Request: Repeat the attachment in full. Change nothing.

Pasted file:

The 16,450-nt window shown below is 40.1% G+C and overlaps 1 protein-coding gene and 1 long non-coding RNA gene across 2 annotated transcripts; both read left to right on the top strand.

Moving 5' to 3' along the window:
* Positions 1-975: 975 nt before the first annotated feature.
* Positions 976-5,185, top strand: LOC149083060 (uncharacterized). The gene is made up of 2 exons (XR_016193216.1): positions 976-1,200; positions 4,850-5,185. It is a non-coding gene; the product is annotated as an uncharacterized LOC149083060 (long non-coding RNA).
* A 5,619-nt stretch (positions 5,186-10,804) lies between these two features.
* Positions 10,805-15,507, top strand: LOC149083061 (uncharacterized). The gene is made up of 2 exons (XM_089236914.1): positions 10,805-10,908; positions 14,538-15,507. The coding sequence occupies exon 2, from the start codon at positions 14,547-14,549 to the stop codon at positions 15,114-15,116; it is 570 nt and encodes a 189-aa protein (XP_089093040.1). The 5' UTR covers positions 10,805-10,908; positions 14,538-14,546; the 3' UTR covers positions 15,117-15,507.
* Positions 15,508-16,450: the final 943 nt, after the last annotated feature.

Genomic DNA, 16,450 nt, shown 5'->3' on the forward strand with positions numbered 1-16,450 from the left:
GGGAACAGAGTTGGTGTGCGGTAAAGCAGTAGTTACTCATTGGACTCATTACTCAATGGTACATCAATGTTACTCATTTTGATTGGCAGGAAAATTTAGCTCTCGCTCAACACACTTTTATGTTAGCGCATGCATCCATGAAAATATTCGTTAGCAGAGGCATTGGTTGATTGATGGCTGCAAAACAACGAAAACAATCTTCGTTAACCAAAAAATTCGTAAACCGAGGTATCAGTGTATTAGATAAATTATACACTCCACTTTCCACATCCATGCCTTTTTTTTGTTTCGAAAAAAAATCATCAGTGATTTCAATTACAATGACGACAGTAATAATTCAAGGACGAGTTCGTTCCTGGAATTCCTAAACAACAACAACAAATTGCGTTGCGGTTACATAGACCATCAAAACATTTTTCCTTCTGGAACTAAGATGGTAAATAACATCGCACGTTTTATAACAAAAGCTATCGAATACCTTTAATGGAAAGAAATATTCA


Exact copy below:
The 16,450-nt window shown below is 40.1% G+C and overlaps 1 protein-coding gene and 1 long non-coding RNA gene across 2 annotated transcripts; both read left to right on the top strand.

Moving 5' to 3' along the window:
* Positions 1-975: 975 nt before the first annotated feature.
* Positions 976-5,185, top strand: LOC149083060 (uncharacterized). The gene is made up of 2 exons (XR_016193216.1): positions 976-1,200; positions 4,850-5,185. It is a non-coding gene; the product is annotated as an uncharacterized LOC149083060 (long non-coding RNA).
* A 5,619-nt stretch (positions 5,186-10,804) lies between these two features.
* Positions 10,805-15,507, top strand: LOC149083061 (uncharacterized). The gene is made up of 2 exons (XM_089236914.1): positions 10,805-10,908; positions 14,538-15,507. The coding sequence occupies exon 2, from the start codon at positions 14,547-14,549 to the stop codon at positions 15,114-15,116; it is 570 nt and encodes a 189-aa protein (XP_089093040.1). The 5' UTR covers positions 10,805-10,908; positions 14,538-14,546; the 3' UTR covers positions 15,117-15,507.
* Positions 15,508-16,450: the final 943 nt, after the last annotated feature.

Genomic DNA, 16,450 nt, shown 5'->3' on the forward strand with positions numbered 1-16,450 from the left:
GGGAACAGAGTTGGTGTGCGGTAAAGCAGTAGTTACTCATTGGACTCATTACTCAATGGTACATCAATGTTACTCATTTTGATTGGCAGGAAAATTTAGCTCTCGCTCAACACACTTTTATGTTAGCGCATGCATCCATGAAAATATTCGTTAGCAGAGGCATTGGTTGATTGATGGCTGCAAAACAACGAAAACAATCTTCGTTAACCAAAAAATTCGTAAACCGAGGTATCAGTGTATTAGATAAATTATACACTCCACTTTCCACATCCATGCCTTTTTTTTGTTTCGAAAAAAAATCATCAGTGATTTCAATTACAATGACGACAGTAATAATTCAAGGACGAGTTCGTTCCTGGAATTCCTAAACAACAACAACAAATTGCGTTGCGGTTACATAGACCATCAAAACATTTTTCCTTCTGGAACTAAGATGGTAAATAACATCGCACGTTTTATAACAAAAGCTATCGAATACCTTTAATGGAAAGAAATATTCA